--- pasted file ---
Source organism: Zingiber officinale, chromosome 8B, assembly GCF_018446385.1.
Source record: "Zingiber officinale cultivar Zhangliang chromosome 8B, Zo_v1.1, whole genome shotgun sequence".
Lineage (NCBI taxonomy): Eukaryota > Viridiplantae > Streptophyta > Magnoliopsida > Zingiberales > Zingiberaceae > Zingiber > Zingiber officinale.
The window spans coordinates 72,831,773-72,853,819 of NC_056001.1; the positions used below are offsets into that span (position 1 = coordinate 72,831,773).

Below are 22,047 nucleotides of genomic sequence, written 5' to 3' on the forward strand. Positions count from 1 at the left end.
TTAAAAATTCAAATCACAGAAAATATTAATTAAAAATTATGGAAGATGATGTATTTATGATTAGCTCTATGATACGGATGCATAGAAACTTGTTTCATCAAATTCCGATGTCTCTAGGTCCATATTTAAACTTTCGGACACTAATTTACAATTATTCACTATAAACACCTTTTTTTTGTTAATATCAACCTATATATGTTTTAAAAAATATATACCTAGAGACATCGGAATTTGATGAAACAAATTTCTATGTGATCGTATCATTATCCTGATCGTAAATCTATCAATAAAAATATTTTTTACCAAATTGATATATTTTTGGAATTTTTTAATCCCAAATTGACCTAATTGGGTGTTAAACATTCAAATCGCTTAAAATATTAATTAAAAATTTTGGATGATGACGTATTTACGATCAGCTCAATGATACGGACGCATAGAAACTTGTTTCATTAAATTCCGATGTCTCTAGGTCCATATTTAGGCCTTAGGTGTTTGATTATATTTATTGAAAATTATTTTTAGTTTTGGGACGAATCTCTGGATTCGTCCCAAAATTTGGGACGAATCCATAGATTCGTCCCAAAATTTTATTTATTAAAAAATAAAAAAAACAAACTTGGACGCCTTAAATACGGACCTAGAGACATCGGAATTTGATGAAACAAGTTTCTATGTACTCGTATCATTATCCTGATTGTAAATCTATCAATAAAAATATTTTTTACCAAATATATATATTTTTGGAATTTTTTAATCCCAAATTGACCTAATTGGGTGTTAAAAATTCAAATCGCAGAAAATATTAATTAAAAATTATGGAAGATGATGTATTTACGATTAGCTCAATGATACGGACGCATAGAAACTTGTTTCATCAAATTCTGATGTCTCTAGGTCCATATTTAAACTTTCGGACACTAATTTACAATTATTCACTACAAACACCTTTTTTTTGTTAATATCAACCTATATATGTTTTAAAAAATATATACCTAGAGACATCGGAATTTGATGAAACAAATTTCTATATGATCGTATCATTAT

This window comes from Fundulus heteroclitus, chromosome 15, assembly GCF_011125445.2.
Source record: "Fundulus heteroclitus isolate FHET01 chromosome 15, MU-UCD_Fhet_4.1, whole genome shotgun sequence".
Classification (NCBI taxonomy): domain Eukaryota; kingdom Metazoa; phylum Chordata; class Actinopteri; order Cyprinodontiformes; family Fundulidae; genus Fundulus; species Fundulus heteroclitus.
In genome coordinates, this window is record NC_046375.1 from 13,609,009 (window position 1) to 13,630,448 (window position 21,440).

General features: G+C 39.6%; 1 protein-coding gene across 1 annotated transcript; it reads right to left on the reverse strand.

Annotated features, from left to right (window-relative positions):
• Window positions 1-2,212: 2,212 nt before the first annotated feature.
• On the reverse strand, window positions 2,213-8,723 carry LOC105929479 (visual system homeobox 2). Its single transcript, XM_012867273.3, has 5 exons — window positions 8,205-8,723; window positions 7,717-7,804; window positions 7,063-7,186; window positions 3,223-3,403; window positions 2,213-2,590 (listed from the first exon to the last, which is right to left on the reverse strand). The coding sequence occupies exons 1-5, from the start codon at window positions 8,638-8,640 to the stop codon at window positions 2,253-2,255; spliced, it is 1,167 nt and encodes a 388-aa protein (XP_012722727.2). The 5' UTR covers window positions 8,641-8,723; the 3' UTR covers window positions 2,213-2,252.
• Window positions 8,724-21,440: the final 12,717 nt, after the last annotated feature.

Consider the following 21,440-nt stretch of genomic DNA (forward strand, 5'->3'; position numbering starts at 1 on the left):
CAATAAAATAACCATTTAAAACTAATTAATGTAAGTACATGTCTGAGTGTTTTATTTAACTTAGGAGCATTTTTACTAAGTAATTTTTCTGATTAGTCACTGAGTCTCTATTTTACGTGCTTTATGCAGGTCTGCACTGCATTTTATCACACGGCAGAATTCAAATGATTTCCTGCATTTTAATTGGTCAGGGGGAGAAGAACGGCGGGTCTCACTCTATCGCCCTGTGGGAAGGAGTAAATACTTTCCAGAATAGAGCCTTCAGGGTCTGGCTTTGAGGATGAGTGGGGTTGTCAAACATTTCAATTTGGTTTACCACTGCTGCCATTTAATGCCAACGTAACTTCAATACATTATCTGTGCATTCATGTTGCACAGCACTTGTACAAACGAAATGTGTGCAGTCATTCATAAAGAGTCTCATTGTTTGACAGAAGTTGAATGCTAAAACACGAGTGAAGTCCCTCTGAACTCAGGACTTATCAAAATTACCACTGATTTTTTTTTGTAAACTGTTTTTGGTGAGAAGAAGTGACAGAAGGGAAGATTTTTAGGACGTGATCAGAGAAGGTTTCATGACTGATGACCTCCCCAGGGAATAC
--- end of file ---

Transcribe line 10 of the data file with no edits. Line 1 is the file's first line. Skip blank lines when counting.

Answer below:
In genome coordinates, this window is record NC_046375.1 from 13,609,009 (window position 1) to 13,630,448 (window position 21,440).